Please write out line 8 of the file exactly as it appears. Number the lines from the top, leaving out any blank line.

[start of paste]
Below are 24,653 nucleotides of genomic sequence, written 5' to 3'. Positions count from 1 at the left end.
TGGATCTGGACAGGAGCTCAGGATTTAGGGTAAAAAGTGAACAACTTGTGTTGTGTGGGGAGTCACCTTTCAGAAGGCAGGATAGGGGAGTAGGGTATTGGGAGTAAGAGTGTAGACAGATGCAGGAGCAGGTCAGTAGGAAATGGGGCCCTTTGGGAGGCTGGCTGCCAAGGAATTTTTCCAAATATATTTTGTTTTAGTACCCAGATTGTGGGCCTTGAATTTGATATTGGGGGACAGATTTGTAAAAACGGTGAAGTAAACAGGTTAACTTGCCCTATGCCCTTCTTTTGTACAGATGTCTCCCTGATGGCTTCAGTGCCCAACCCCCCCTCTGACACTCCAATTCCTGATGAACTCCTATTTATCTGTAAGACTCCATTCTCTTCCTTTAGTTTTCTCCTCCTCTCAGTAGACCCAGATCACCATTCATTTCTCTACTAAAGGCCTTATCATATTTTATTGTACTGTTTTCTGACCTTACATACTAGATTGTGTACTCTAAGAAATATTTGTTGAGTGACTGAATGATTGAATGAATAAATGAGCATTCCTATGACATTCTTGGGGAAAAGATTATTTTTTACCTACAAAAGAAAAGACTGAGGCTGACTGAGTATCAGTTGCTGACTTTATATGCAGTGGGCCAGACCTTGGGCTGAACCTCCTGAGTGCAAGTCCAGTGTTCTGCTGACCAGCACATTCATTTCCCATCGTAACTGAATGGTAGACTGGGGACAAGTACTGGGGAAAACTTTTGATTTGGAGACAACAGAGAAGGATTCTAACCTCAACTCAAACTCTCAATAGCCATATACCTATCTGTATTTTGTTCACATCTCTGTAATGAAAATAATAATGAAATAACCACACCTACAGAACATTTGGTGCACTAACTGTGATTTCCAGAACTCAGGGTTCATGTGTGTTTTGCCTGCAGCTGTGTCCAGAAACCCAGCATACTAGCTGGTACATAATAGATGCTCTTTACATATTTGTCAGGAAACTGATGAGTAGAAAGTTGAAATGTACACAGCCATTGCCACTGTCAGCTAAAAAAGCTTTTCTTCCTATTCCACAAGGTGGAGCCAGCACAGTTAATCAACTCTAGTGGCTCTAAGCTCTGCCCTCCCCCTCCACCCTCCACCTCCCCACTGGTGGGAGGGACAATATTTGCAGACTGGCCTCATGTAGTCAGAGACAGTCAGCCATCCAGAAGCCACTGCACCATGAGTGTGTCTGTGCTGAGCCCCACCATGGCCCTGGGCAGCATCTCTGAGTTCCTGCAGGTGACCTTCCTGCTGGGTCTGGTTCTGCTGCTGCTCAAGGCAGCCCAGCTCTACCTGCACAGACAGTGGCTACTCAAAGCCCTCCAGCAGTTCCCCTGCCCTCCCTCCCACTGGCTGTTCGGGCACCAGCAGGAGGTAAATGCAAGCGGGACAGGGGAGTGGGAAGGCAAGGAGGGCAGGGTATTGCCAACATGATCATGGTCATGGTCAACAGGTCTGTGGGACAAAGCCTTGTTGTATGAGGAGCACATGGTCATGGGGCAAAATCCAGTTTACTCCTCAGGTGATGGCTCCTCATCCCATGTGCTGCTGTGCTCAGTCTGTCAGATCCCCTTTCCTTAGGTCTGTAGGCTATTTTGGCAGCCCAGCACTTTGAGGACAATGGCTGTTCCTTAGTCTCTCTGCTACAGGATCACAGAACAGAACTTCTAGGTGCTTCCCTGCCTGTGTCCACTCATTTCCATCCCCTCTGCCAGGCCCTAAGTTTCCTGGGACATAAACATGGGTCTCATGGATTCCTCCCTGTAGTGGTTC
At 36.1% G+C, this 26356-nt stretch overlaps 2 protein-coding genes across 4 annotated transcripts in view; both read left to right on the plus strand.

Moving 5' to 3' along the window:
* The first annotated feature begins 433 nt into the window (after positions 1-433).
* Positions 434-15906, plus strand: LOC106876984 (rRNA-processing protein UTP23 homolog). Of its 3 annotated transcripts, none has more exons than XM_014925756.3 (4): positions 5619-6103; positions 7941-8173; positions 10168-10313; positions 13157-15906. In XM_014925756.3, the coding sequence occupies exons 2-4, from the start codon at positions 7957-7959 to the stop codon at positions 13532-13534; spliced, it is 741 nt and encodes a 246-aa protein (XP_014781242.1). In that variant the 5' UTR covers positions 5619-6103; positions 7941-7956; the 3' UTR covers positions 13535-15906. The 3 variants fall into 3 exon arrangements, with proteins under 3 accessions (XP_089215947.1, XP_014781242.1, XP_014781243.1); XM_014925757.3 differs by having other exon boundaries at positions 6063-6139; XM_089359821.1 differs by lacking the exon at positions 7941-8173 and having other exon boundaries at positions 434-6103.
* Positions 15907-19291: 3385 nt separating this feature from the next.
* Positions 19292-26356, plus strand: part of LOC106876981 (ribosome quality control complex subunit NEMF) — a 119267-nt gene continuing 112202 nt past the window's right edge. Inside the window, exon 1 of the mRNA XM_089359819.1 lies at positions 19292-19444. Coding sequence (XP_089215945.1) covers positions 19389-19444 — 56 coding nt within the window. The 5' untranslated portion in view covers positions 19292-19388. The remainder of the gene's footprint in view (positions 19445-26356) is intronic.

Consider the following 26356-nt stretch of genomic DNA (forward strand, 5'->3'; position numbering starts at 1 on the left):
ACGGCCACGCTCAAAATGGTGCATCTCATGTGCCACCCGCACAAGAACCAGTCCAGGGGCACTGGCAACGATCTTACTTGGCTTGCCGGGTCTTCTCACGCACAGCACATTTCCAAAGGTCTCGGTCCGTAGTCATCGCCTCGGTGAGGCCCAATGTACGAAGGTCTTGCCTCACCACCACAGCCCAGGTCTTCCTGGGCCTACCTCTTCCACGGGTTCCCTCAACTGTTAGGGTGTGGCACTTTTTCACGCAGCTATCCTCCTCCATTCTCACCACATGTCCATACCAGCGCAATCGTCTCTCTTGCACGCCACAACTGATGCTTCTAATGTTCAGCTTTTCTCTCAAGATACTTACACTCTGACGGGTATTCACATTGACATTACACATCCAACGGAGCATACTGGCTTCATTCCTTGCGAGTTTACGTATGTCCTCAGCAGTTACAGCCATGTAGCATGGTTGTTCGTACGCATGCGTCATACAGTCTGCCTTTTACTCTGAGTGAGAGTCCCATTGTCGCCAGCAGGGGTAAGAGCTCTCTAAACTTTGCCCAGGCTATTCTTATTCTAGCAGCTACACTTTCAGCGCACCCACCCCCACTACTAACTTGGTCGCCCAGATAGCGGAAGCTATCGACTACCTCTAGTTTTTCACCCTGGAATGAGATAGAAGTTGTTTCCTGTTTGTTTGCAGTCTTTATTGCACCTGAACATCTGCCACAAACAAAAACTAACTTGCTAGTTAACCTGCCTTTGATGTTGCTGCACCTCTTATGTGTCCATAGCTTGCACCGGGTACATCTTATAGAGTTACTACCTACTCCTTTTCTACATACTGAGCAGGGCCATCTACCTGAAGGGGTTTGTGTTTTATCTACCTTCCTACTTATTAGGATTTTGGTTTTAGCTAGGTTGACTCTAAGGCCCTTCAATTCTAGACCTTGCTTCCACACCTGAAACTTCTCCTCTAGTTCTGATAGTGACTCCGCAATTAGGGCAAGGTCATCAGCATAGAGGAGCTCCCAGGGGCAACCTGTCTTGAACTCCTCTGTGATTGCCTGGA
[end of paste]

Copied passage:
* Positions 19292-26356, plus strand: part of LOC106876981 (ribosome quality control complex subunit NEMF) — a 119267-nt gene continuing 112202 nt past the window's right edge. Inside the window, exon 1 of the mRNA XM_089359819.1 lies at positions 19292-19444. Coding sequence (XP_089215945.1) covers positions 19389-19444 — 56 coding nt within the window. The 5' untranslated portion in view covers positions 19292-19388. The remainder of the gene's footprint in view (positions 19445-26356) is intronic.